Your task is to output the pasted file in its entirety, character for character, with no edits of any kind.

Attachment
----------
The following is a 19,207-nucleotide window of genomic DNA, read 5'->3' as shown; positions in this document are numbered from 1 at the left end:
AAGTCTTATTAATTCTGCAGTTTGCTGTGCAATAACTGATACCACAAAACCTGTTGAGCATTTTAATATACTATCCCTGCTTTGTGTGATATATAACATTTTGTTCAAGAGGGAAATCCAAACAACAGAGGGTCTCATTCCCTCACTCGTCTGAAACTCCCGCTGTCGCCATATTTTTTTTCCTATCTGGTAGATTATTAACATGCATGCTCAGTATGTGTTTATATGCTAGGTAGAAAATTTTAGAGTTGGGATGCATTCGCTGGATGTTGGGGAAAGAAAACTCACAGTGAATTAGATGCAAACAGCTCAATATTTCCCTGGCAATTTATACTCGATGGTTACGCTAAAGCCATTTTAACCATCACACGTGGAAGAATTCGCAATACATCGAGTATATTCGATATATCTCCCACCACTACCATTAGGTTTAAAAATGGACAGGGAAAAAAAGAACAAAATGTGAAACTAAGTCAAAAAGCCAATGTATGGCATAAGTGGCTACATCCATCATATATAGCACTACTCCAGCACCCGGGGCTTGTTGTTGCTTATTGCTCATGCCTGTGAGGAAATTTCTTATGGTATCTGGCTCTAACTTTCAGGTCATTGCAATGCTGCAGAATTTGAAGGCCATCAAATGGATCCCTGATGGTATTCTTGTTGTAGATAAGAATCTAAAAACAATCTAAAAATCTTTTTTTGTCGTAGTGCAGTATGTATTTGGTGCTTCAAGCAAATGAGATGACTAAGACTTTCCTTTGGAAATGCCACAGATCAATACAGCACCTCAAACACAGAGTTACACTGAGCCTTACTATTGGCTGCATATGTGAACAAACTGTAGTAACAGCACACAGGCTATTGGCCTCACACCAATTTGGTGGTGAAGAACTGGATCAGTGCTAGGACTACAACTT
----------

The following is a 19,207-nucleotide window of genomic DNA, read 5'->3' as shown; positions in this document are numbered from 1 at the left end:
AAGTCTTATTAATTCTGCAGTTTGCTGTGCAATAACTGATACCACAAAACCTGTTGAGCATTTTAATATACTATCCCTGCTTTGTGTGATATATAACATTTTGTTCAAGAGGGAAATCCAAACAACAGAGGGTCTCATTCCCTCACTCGTCTGAAACTCCCGCTGTCGCCATATTTTTTTTCCTATCTGGTAGATTATTAACATGCATGCTCAGTATGTGTTTATATGCTAGGTAGAAAATTTTAGAGTTGGGATGCATTCGCTGGATGTTGGGGAAAGAAAACTCACAGTGAATTAGATGCAAACAGCTCAATATTTCCCTGGCAATTTATACTCGATGGTTACGCTAAAGCCATTTTAACCATCACACGTGGAAGAATTCGCAATACATCGAGTATATTCGATATATCTCCCACCACTACCATTAGGTTTAAAAATGGACAGGGAAAAAAAGAACAAAATGTGAAACTAAGTCAAAAAGCCAATGTATGGCATAAGTGGCTACATCCATCATATATAGCACTACTCCAGCACCCGGGGCTTGTTGTTGCTTATTGCTCATGCCTGTGAGGAAATTTCTTATGGTATCTGGCTCTAACTTTCAGGTCATTGCAATGCTGCAGAATTTGAAGGCCATCAAATGGATCCCTGATGGTATTCTTGTTGTAGATAAGAATCTAAAAACAATCTAAAAATCTTTTTTTGTCGTAGTGCAGTATGTATTTGGTGCTTCAAGCAAATGAGATGACTAAGACTTTCCTTTGGAAATGCCACAGATCAATACAGCACCTCAAACACAGAGTTACACTGAGCCTTACTATTGGCTGCATATGTGAACAAACTGTAGTAACAGCACACAGGCTATTGGCCTCACACCAATTTGGTGGTGAAGAACTGGATCAGTGCTAGGACTACAACTT